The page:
Worker of the Week is a weekly blogpost series which will highlight one of the workers at H.M. Gretna our volunteers have researched for The Miracle Workers Project. This is an exciting project that aims to centralise all of the 30,000 people who worked at Gretna during World War One. If you want to find out more, or if you’d like to get involved in the project, please email email@example.com. This week, volunteer Steve Slade, tells us all about Agnes Marshall Gowan.
Agnes Marshall Cowan, who was assistant medical officer at HM Factory Gretna, was a pioneer of women in medicine and a longstanding medical missionary in China.
Agnes was born on the 19th April 1880 in Edinburgh, the sixth of ten children of Sir John and Lady Marion Dickson Cowan. Marshall was her paternal grandmother’s maiden name. Sir John was a successful businessman in the city and a leading philanthropist. His father was the Rev. John Cowan, who was a longstanding United Presbyterian church missionary in Jamaica.
In 1891, Agnes is at school. By 1901, she is a medical student at Edinburgh University. The first cohort of woman medical students had only been allowed into the University’s medical school in 1892. She graduated with an M.B. Ch.B in July 1906 and became House Physician at Leith Hospital. Later, she was appointed House Surgeon Eye Dept. Royal Infirmary in Edinburgh.
By 1913, Agnes is working as a medical missionary in Manchuria. In March 1914, she is based at the hospital in Ashiho, near Harbin, in northern China, an area described as where bandits rode through the country and harried towns and villages. She later works at the hospital in Mukden (modern day Shenyang). The hospitals are supported by the University of Edinburgh and the Church of Scotland and sponsored by charities in Scotland.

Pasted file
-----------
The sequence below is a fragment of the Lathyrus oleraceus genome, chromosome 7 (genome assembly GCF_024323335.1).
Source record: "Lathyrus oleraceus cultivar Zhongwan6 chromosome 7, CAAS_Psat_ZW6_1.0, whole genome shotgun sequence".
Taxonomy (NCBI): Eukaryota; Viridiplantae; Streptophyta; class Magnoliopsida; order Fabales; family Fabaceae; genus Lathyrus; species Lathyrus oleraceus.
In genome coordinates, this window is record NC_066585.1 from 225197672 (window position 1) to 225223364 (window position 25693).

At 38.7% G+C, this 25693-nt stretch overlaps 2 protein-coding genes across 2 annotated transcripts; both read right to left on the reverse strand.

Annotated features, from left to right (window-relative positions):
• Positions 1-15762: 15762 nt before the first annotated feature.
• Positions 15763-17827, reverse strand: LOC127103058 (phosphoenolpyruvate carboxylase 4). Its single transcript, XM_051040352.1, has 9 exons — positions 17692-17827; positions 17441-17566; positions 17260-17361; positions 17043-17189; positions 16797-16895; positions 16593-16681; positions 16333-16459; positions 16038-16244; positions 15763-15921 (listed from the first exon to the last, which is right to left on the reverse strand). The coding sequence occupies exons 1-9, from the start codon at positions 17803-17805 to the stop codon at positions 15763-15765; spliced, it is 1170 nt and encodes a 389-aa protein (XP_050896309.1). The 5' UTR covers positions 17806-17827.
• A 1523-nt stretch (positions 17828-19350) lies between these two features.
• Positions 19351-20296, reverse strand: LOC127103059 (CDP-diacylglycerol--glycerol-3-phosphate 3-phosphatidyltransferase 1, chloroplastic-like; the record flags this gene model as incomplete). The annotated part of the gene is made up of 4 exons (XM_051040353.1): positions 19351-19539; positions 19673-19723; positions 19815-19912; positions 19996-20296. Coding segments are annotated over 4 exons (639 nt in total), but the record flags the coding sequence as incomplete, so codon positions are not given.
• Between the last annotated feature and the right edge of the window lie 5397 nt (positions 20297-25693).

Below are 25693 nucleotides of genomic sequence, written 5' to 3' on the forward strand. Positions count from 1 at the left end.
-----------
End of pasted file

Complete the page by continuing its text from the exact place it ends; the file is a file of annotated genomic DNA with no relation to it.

Agnes returned to Britain during the Great War and was appointed as assistant medical officer at HM Factory Gretna in April 1917. In May 1918 she was serving with the Royal Army Medical Corps and was attached as medical officer to Queen Mary’s Auxiliary Army Corps.
Following the end of the war, Agnes returns to Manchuria in 1919 and is appointed to work at the hospital in Mukden. She returns to Scotland several times in this period and in 1934 is appointed a Member Royal College of Obstetricians and Gynaecologists (M.R.C.O.G). Her work in Manchuria includes working at the Women’s Hospital in Mukden and lectures as a Professor of Obstetrics and Gynaecology at the Mukden Medical College. This is against a background of political unrest in the region following the Japanese annexation of Manchuria in 1931.
Agnes is reported to have returned to Britain in 1939 in poor health, and died on the 22nd August 1940 in Cambridge. She was interred in the family plot in Grange Cemetery, Edinburgh.